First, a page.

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Ontario Curriculum Consultation Submission

December 2018

December 10, 2018


Policy Memo

This submission to the Ontario Ministry of Education offers several recommendations to improve education policy and learning in Ontario. The report offers incremental steps to enhance parental choice, increase educational diversity for the common good, and establish a more accountable and cooperative relationship with Ontario’s growing independent school sector.

Ontario should take incremental steps toward education reform that will increase diversity and innovation within the system while enhancing parental choice. This reform begins with establishing a more accountable and cooperative relationship with Ontario’s growing independent school sector by creating a constructive and equitable policy environment.

This brief recommends a pathway toward this vision by, first, proposing a review and adjustment to specific policies concerning independent schools. Second, we recommend expanding educational choice for all Ontario families by extending partial funding to qualifying independent schools, which will alleviate fiscal pressure on the current education system.

Finally, we recommend improved integration of STEM into shop classes and manual competency learning. All students should achieve basic competency in working with physical materials as part of life-skills education.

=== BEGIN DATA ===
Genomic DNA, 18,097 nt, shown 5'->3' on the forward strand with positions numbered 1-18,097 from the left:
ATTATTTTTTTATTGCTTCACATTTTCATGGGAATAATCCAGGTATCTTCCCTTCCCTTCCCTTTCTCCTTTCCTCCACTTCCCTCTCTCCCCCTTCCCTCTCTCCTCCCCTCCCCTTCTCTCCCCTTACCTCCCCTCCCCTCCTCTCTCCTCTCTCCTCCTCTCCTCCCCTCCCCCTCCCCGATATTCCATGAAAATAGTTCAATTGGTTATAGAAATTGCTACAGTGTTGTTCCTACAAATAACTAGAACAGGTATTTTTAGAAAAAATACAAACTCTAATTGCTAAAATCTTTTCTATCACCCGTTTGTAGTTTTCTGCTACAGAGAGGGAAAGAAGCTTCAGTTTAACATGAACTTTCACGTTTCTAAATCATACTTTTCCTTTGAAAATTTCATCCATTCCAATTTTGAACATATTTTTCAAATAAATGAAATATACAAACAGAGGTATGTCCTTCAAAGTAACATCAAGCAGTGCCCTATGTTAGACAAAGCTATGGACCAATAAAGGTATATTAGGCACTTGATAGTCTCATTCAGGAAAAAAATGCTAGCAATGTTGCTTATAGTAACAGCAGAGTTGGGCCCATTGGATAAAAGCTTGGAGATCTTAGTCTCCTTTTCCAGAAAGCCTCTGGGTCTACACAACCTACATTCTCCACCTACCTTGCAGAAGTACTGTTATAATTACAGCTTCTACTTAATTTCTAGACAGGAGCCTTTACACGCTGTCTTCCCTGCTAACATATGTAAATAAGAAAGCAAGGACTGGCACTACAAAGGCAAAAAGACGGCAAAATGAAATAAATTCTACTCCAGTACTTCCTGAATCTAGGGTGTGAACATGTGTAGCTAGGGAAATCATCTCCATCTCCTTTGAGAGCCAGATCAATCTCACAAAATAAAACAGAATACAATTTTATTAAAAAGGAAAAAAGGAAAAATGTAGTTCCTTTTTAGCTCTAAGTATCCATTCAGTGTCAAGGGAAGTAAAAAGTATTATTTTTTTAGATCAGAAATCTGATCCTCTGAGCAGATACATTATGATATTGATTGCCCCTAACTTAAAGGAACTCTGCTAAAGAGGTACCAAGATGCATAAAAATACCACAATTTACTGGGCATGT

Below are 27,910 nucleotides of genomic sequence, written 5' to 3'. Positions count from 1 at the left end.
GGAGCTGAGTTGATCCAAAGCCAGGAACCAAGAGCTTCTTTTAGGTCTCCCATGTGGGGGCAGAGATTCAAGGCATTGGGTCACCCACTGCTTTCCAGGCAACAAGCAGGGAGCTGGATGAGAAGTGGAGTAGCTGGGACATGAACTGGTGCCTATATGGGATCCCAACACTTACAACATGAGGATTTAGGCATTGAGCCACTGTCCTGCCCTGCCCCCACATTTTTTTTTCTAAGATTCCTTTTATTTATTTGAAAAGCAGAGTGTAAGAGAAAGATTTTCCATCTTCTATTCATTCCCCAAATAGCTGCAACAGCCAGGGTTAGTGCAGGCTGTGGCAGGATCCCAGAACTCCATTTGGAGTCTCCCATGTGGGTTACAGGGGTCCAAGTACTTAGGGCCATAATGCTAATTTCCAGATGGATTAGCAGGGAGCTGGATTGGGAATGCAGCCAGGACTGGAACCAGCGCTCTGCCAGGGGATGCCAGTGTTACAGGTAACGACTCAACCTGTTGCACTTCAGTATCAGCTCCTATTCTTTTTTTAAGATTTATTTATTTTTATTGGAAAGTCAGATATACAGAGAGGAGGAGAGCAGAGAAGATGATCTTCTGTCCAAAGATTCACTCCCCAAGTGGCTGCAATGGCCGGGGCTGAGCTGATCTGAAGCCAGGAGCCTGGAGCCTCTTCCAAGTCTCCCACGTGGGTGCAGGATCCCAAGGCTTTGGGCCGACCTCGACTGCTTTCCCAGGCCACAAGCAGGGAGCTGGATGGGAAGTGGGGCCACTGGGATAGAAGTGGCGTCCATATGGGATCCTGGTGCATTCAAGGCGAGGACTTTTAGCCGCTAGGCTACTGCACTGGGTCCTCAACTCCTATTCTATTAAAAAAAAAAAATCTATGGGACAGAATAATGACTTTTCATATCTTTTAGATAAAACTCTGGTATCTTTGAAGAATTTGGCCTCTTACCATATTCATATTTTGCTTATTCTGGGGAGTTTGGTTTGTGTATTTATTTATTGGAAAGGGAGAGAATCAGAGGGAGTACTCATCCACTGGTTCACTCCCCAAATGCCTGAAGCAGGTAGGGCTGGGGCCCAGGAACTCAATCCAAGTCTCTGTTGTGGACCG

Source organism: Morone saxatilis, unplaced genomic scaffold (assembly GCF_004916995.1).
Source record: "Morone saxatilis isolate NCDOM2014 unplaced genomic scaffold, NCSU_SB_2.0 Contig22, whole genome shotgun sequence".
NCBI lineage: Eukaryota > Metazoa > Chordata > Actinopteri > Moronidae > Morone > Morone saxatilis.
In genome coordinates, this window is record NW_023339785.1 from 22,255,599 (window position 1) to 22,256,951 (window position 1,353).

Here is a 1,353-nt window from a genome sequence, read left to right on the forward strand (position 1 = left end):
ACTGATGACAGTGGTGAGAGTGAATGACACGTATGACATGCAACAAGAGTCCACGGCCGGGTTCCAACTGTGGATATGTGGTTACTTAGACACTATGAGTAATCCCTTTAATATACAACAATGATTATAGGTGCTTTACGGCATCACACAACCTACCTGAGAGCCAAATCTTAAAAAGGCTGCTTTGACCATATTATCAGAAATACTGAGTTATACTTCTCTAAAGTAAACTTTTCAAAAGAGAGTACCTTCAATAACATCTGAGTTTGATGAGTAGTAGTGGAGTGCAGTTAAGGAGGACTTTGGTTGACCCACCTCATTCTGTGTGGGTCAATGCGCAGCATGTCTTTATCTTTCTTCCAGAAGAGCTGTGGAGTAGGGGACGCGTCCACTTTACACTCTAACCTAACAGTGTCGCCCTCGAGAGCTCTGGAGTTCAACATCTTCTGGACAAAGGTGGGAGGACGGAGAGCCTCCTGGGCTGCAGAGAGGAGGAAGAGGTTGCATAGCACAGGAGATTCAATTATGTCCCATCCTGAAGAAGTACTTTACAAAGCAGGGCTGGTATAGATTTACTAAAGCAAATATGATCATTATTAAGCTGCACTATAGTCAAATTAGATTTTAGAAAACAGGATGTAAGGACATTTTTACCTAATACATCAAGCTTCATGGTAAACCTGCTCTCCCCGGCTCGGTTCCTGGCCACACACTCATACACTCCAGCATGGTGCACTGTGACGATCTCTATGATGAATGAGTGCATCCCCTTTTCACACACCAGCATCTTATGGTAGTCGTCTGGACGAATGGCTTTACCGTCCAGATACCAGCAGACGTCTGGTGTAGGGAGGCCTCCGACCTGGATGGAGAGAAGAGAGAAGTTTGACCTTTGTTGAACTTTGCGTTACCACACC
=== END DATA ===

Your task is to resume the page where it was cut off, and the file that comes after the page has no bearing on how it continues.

This course of action serves all Ontarians. All education, whether delivered through publicly funded schools or independent schools, serves the common good.

Expanding Diversity Within Education: Toward an Equitable Policy Environment

The independent school sector in Ontario is diverse and growing despite an inequitable policy environment. Nearly 130,000 Ontario students attend independent schools, accounting for 6.1 percent of all students in Ontario—an increase from 4.9 percent in 2001. 1 1 Angela MacLeod and Sazid Hasan, “Where Our Students Are Educated: Measuring Student Enrolment in Canada—2017,” Fraser Institute, June 27, 2017, 17, Ontario’s independent school sector is diverse in the pedagogical orientations, religious perspectives, and specialties offered by schools, but also in the families that depend on the sector. Families choosing independent schools come from a variety of backgrounds. Research shows that graduates of these schools in Ontario go on to establish a range of diverse social ties. 2 2 Beth Green, Doug Sikkema, and David Sikkink, “Cardus Education Survey 2018: Ontario Bulletin,” Cardus, 2018, 17, Despite the positive contributions made by independent schools, the sector operates within an inequitable policy environment. The province can improve the relationship with the independent school sector by implementing incremental policy changes that foster an accountable and cooperative relationship with the sector.

Review the Independent School Policy Environment

The province has not conducted a significant policy review of the independent school sector since the 1985 Shapiro Report. A provincial review should consider the repercussions of the following inequitable policies: 3 3 See Derek J. Allison, “Toward a Warmer Climate for Ontario’s Private Schools,” Cardus, September 4, 2014,